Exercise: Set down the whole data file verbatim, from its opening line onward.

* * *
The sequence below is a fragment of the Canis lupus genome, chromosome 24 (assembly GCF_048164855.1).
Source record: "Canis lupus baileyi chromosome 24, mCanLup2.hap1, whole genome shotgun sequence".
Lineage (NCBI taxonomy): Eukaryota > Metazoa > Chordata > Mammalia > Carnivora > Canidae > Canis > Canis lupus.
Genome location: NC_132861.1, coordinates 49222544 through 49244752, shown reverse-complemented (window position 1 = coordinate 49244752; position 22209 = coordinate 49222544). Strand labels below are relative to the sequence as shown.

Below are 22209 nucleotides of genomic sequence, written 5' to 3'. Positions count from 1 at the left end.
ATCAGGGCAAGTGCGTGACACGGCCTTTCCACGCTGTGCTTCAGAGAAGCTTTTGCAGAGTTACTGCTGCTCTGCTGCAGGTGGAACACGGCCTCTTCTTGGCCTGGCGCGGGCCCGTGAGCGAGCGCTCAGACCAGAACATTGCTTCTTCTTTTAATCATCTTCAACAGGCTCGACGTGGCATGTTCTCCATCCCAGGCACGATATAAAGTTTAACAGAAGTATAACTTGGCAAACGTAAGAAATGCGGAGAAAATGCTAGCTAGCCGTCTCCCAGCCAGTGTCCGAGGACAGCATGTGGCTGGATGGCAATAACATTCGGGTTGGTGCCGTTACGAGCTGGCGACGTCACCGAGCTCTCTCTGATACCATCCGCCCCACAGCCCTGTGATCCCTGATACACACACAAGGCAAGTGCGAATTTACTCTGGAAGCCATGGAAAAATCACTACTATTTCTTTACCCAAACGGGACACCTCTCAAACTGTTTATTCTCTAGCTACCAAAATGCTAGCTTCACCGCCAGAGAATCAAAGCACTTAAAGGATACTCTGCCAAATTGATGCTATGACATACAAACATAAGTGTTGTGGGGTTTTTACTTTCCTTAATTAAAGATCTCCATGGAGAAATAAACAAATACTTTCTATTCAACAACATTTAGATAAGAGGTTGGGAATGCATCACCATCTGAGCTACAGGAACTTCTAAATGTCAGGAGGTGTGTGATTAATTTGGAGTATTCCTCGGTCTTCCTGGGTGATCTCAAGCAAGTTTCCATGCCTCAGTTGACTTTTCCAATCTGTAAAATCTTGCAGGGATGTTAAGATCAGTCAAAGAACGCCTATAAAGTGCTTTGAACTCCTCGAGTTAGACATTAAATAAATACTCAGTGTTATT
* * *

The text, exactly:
The sequence below is a fragment of the Canis lupus genome, chromosome 24 (assembly GCF_048164855.1).
Source record: "Canis lupus baileyi chromosome 24, mCanLup2.hap1, whole genome shotgun sequence".
Lineage (NCBI taxonomy): Eukaryota > Metazoa > Chordata > Mammalia > Carnivora > Canidae > Canis > Canis lupus.
Genome location: NC_132861.1, coordinates 49222544 through 49244752, shown reverse-complemented (window position 1 = coordinate 49244752; position 22209 = coordinate 49222544). Strand labels below are relative to the sequence as shown.

Below are 22209 nucleotides of genomic sequence, written 5' to 3'. Positions count from 1 at the left end.
ATCAGGGCAAGTGCGTGACACGGCCTTTCCACGCTGTGCTTCAGAGAAGCTTTTGCAGAGTTACTGCTGCTCTGCTGCAGGTGGAACACGGCCTCTTCTTGGCCTGGCGCGGGCCCGTGAGCGAGCGCTCAGACCAGAACATTGCTTCTTCTTTTAATCATCTTCAACAGGCTCGACGTGGCATGTTCTCCATCCCAGGCACGATATAAAGTTTAACAGAAGTATAACTTGGCAAACGTAAGAAATGCGGAGAAAATGCTAGCTAGCCGTCTCCCAGCCAGTGTCCGAGGACAGCATGTGGCTGGATGGCAATAACATTCGGGTTGGTGCCGTTACGAGCTGGCGACGTCACCGAGCTCTCTCTGATACCATCCGCCCCACAGCCCTGTGATCCCTGATACACACACAAGGCAAGTGCGAATTTACTCTGGAAGCCATGGAAAAATCACTACTATTTCTTTACCCAAACGGGACACCTCTCAAACTGTTTATTCTCTAGCTACCAAAATGCTAGCTTCACCGCCAGAGAATCAAAGCACTTAAAGGATACTCTGCCAAATTGATGCTATGACATACAAACATAAGTGTTGTGGGGTTTTTACTTTCCTTAATTAAAGATCTCCATGGAGAAATAAACAAATACTTTCTATTCAACAACATTTAGATAAGAGGTTGGGAATGCATCACCATCTGAGCTACAGGAACTTCTAAATGTCAGGAGGTGTGTGATTAATTTGGAGTATTCCTCGGTCTTCCTGGGTGATCTCAAGCAAGTTTCCATGCCTCAGTTGACTTTTCCAATCTGTAAAATCTTGCAGGGATGTTAAGATCAGTCAAAGAACGCCTATAAAGTGCTTTGAACTCCTCGAGTTAGACATTAAATAAATACTCAGTGTTATT